[SciPy-dev] scipy.distance

Charles R Harris charlesr.harris@gmail....
Mon Nov 3 01:02:29 CST 2008


On Sun, Nov 2, 2008 at 10:03 PM, Anne Archibald
<aarchiba@physics.mcgill.ca>wrote:

> 2008/11/2 Jarrod Millman <millman@berkeley.edu>:
> > On Sun, Nov 2, 2008 at 4:47 PM, Damian Eads <damian.eads.lists@gmail.com>
> wrote:
> >> I had a chance to peruse the code in the spatial branch, and it looks
> >> like there are a considerable number of tests for the kd-tree code. It
> >> seems mature enough for it to be incorporated into the 0.7 release as
> >> a technology preview. I think we should move that code over into the
> >> trunk too, since this will give us more feedback from early adopters
> >> and testers so we can better refine. It should also be noted, we are
> >> changing the module index in the documentation to indicate those
> >> modules/packages that are part of the technology preview.
> >
> > +1
> > I think that it would be better to get the kd-tree code out in this
> > release, but clearly mark it as a technology preview.  This will give
> > us the opportunity to get more feedback and testing without any major
> > restrictions on improving the API.  I know that there was some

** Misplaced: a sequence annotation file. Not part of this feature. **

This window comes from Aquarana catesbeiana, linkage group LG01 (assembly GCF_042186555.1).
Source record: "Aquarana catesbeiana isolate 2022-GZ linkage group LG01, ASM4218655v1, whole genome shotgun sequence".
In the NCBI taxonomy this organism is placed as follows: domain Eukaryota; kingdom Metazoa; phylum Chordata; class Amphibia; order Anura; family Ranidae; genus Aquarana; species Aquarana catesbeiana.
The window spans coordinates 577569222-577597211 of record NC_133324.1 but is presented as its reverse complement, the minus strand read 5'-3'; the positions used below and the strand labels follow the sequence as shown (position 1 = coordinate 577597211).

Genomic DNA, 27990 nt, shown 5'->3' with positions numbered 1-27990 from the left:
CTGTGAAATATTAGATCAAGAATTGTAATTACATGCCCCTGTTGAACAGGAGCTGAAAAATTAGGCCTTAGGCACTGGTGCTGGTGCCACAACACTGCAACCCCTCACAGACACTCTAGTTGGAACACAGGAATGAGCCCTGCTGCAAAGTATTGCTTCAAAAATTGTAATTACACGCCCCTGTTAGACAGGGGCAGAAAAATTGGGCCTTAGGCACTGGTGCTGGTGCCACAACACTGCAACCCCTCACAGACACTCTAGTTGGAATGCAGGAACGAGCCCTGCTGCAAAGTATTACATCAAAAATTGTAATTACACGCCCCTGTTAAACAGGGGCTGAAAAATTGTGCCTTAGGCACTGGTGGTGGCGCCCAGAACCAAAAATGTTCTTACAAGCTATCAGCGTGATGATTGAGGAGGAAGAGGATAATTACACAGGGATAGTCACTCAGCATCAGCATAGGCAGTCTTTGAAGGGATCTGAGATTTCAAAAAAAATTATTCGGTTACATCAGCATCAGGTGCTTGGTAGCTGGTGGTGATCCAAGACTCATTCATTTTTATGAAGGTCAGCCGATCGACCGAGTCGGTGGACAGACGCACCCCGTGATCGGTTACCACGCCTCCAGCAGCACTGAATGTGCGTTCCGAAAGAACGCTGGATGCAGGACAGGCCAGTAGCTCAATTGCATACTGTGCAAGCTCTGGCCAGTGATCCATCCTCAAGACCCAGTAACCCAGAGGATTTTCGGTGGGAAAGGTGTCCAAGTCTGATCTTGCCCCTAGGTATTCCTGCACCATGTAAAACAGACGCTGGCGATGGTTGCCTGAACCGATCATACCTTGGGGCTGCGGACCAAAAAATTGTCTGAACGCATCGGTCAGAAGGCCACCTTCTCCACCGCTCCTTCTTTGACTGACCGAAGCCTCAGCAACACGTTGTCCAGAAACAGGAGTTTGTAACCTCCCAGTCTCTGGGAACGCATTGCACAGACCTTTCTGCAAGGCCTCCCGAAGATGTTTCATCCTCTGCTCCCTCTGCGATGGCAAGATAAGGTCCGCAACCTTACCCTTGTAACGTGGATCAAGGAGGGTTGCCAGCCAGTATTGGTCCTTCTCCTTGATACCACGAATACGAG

> > concerns that including new code could slow down the release of 0.7,
> > but I don't think that has to be the case.  Since it is a technology
> > preview and isn't changing current behavior; as long as it compiles
> > and doesn't create a lot of noise for testing, I don't think I will be
> > necessary to delay the release for it.
> >
> > Thoughts?
>
> I think for computing nearest neighbors of points, the code is
> basically done. For other applications, well, it's not yet clear what
> other applications people want. One aspect I do expect will change is
> the API: there are many applications where a kd-tree is a useful data
> structure (beyond simple point nearest neighbor), but for most of them
> one needs to write a custom tree traversal and possibly annotate the
> tree. I'm not sure how to set the kd-tree code up so that it can
> easily (and efficiently) be used for that, but I think the only way to
> find out is for users to actually go ahead and try to do it.


I usually want a complete list of points in some neighborhood. I looked
through your cython code and I think the loops can be improved a bit to make
better use of low level C code.

I'm working on some cover tree code with an eye to future inclusion unless
someone beats me to it.

Chuck
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